Parker instead used the money to purchase a Rolls Royce Phantom, 2 Ferraris, and a $2.5 million home. In typical Ponzi scheme fashion, some of the money also went to pay earlier investors. The government says he even paid for his wedding with money stolen from others. He will not be joining his new bride for a honeymoon anytime soon.

Not getting enough money from individual victims, Parker obtained a $200,000 line of credit by falsely claiming that he had $2,000,000 in savings and significant rental income from property in Cleveland. Both false statements. In fact, Parker forged documents and presented them to the bank.

Parker is spending the next several years in a federal prison. United States District Court Judge R. Gary Klausner condemned Parker for presenting himself as a religious man and preying on the African American faith based community.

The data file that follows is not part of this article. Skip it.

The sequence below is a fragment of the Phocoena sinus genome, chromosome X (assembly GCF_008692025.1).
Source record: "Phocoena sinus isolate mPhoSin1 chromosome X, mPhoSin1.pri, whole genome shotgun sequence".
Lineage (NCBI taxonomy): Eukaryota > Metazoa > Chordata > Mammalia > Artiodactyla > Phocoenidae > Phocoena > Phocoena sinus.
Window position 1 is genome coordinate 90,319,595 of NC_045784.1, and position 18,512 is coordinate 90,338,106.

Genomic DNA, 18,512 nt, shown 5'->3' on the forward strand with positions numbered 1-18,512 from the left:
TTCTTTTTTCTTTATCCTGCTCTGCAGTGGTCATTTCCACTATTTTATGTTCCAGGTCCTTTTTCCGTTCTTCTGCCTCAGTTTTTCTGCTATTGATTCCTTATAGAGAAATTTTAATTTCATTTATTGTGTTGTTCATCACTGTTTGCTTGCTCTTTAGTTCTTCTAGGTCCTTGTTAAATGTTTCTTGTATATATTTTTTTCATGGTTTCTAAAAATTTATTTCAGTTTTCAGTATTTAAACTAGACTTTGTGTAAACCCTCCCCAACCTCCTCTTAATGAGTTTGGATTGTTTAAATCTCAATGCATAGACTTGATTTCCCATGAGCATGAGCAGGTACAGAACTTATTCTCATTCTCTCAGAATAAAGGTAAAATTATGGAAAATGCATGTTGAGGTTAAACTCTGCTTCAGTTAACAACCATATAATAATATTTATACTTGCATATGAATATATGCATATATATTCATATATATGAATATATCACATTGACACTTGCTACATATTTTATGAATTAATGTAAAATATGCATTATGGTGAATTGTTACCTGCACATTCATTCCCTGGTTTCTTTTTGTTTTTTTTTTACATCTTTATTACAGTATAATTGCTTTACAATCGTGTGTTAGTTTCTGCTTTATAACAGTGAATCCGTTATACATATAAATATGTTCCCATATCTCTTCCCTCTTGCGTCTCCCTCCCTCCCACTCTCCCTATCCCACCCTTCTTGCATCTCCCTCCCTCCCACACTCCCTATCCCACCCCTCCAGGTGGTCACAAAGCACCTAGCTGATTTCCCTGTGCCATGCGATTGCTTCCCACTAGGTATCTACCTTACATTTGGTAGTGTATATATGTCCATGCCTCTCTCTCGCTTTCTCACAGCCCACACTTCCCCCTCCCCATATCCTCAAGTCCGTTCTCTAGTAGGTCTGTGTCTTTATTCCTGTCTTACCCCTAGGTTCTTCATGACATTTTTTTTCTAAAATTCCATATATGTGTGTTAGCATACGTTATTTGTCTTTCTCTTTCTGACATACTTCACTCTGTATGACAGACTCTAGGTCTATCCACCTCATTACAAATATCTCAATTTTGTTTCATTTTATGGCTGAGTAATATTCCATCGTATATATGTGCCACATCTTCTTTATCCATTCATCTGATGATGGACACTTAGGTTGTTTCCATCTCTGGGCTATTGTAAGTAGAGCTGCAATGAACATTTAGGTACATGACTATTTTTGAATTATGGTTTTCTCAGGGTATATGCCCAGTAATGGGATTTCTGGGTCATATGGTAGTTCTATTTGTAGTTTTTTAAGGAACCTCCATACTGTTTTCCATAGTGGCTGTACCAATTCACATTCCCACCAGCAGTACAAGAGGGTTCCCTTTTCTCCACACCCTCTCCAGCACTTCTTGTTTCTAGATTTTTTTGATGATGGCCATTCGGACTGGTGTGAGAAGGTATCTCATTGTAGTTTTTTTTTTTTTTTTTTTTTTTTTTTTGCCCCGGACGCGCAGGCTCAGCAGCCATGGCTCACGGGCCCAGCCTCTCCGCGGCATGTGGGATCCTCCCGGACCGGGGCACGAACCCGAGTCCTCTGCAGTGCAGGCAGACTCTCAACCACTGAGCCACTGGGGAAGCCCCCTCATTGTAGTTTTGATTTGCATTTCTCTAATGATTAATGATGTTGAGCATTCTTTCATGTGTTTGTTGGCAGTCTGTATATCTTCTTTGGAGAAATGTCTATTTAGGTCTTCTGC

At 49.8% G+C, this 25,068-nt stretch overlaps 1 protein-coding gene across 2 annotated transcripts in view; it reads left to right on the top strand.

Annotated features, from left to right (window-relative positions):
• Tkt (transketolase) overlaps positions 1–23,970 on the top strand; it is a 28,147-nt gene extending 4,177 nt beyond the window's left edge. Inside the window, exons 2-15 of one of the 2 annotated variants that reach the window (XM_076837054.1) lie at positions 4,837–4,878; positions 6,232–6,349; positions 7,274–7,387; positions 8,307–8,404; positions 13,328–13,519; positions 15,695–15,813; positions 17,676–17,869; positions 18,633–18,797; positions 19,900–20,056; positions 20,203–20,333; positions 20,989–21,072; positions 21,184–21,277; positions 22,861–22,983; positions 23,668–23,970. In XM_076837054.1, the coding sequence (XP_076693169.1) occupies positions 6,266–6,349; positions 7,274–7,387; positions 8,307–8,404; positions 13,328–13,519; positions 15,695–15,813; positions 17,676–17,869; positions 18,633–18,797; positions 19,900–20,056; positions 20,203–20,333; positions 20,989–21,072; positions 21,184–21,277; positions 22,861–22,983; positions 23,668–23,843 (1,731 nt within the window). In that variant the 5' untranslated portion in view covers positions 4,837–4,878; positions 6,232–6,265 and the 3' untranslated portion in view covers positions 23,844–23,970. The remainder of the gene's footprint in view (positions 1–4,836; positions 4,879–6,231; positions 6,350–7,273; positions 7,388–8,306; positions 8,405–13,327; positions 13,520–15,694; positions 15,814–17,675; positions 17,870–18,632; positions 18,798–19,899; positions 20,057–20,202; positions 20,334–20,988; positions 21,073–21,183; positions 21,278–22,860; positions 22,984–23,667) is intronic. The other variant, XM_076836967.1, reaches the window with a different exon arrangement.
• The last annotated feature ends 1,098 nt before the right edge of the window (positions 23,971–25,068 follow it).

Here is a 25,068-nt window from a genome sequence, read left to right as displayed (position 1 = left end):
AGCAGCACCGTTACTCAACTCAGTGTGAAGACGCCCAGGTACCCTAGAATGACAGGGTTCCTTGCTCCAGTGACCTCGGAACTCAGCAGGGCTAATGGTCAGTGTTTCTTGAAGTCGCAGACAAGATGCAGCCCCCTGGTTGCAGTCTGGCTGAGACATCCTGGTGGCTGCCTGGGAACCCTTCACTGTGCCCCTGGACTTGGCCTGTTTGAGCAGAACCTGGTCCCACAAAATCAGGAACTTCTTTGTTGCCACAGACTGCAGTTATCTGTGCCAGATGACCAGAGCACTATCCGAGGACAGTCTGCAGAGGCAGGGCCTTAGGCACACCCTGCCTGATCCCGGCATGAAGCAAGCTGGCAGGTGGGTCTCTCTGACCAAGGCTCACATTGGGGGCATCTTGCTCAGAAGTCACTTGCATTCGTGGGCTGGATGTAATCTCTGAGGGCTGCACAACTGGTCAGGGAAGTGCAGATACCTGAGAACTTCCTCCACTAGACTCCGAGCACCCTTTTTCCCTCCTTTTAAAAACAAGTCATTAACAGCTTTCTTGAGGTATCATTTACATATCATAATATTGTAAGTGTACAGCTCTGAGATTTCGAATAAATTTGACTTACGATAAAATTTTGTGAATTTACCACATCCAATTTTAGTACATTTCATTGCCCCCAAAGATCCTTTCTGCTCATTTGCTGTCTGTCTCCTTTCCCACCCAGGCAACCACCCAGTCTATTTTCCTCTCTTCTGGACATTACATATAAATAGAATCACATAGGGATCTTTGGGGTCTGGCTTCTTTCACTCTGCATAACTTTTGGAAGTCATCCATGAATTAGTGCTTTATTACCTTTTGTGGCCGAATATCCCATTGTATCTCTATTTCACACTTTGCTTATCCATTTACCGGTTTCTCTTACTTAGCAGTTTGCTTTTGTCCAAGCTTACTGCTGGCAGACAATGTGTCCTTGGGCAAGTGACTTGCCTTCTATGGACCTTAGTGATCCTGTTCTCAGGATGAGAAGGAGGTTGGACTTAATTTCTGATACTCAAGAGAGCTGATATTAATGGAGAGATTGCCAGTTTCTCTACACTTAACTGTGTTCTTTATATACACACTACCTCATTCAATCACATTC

Security regulators consistently put affinity fraud in their yearly top ten lists of scams tactics. Faith based affinity schemes have hit the African American community hard in recent years. Using one’s religious affiliation establishes a false sense of security in the minds of victims.

Unfortunately religious affinity fraud is as old as the Bible. Most have heard the story from the Bible about Jesus driving the moneychangers from the Temple during his ministry because they had made it a “den of thieves.”

Two thousand years later, little has changed.

Mahany Law is a full service , national boutique law firm that assists victims of fraud recover their money. Our investment fraud lawyers handle cases anywhere in the United States. Typically we target stockbrokers, investment advisors and other licensed financial professionals  From welfare benefit plans to Ponzi schemes to bad investment advice, we can help.

To learn more, visit our investment fraud recovery page. Does the case involve a lawyer? Visit our sister legal malpractice site. Ready to see if you have a case? For a no obligation, Contact Brian Mahany directly online, by phone at (202) 800-9791 or by email